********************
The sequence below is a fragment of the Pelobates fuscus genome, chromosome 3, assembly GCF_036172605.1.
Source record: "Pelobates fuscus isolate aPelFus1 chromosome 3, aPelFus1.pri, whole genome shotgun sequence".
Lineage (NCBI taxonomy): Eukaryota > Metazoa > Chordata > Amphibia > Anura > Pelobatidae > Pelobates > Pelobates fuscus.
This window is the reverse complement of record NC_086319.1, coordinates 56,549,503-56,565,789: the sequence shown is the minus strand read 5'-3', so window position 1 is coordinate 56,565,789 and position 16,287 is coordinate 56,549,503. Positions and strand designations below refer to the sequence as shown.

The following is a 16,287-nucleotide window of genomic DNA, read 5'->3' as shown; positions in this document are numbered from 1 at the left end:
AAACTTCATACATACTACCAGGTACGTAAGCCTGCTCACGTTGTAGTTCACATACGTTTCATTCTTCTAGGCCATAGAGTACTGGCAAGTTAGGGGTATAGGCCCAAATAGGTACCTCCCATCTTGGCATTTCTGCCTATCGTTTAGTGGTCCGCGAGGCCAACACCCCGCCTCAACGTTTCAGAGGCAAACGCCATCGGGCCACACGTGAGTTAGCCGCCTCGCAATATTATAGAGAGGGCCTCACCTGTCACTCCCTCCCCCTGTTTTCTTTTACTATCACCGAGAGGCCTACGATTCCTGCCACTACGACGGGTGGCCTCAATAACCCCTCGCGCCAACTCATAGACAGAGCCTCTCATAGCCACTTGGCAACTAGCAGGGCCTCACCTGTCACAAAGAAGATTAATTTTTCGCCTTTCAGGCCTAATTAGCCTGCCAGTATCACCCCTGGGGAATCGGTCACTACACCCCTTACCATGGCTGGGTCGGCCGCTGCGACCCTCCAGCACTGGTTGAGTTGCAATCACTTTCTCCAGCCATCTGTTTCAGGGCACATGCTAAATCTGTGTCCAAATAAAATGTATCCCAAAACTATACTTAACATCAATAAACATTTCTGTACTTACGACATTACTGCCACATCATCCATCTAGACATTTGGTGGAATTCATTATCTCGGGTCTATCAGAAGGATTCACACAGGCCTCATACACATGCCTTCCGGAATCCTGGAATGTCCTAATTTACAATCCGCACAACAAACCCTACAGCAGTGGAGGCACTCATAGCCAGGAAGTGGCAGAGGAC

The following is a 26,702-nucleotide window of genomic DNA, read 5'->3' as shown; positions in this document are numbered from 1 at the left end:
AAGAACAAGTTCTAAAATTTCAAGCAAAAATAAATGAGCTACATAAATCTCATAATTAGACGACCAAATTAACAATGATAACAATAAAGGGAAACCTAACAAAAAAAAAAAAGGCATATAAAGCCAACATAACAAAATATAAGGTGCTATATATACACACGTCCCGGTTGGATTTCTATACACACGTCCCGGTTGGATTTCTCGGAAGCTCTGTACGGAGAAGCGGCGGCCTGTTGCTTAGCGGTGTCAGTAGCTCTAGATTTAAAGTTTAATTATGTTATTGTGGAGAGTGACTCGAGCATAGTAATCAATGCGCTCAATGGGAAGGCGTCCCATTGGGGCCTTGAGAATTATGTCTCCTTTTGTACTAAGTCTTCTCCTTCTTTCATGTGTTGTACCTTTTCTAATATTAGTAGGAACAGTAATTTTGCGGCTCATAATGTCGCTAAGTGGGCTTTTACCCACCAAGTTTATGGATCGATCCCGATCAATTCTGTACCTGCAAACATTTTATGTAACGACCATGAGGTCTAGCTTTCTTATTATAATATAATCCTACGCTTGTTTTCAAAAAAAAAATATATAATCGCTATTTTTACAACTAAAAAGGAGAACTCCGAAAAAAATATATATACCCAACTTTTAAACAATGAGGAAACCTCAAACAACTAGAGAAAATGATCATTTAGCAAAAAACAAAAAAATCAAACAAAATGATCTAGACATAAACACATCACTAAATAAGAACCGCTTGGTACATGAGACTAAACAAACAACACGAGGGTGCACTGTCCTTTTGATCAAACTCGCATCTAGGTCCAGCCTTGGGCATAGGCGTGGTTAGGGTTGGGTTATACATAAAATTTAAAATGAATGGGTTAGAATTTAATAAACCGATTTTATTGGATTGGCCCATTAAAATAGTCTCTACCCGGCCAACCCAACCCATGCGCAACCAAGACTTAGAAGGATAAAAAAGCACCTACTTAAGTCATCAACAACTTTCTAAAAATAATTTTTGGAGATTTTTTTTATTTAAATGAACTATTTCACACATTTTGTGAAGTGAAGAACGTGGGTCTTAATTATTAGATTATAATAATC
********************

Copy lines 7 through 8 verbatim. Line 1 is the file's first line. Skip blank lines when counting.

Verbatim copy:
The following is a 26,702-nucleotide window of genomic DNA, read 5'->3' as shown; positions in this document are numbered from 1 at the left end:
AAGAACAAGTTCTAAAATTTCAAGCAAAAATAAATGAGCTACATAAATCTCATAATTAGACGACCAAATTAACAATGATAACAATAAAGGGAAACCTAACAAAAAAAAAAAAGGCATATAAAGCCAACATAACAAAATATAAGGTGCTATATATACACACGTCCCGGTTGGATTTCTATACACACGTCCCGGTTGGATTTCTCGGAAGCTCTGTACGGAGAAGCGGCGGCCTGTTGCTTAGCGGTGTCAGTAGCTCTAGATTTAAAGTTTAATTATGTTATTGTGGAGAGTGACTCGAGCATAGTAATCAATGCGCTCAATGGGAAGGCGTCCCATTGGGGCCTTGAGAATTATGTCTCCTTTTGTACTAAGTCTTCTCCTTCTTTCATGTGTTGTACCTTTTCTAATATTAGTAGGAACAGTAATTTTGCGGCTCATAATGTCGCTAAGTGGGCTTTTACCCACCAAGTTTATGGATCGATCCCGATCAATTCTGTACCTGCAAACATTTTATGTAACGACCATGAGGTCTAGCTTTCTTATTATAATATAATCCTACGCTTGTTTTCAAAAAAAAAATATATAATCGCTATTTTTACAACTAAAAAGGAGAACTCCGAAAAAAATATATATACCCAACTTTTAAACAATGAGGAAACCTCAAACAACTAGAGAAAATGATCATTTAGCAAAAAACAAAAAAATCAAACAAAATGATCTAGACATAAACACATCACTAAATAAGAACCGCTTGGTACATGAGACTAAACAAACAACACGAGGGTGCACTGTCCTTTTGATCAAACTCGCATCTAGGTCCAGCCTTGGGCATAGGCGTGGTTAGGGTTGGGTTATACATAAAATTTAAAATGAATGGGTTAGAATTTAATAAACCGATTTTATTGGATTGGCCCATTAAAATAGTCTCTACCCGGCCAACCCAACCCATGCGCAACCAAGACTTAGAAGGATAAAAAAGCACCTACTTAAGTCATCAACAACTTTCTAAAAATAATTTTTGGAGATTTTTTTTATTTAAATGAACTATTTCACACATTTTGTGAAGTGAAGAACGTGGGTCTTAATTATTAGATTATAATAATC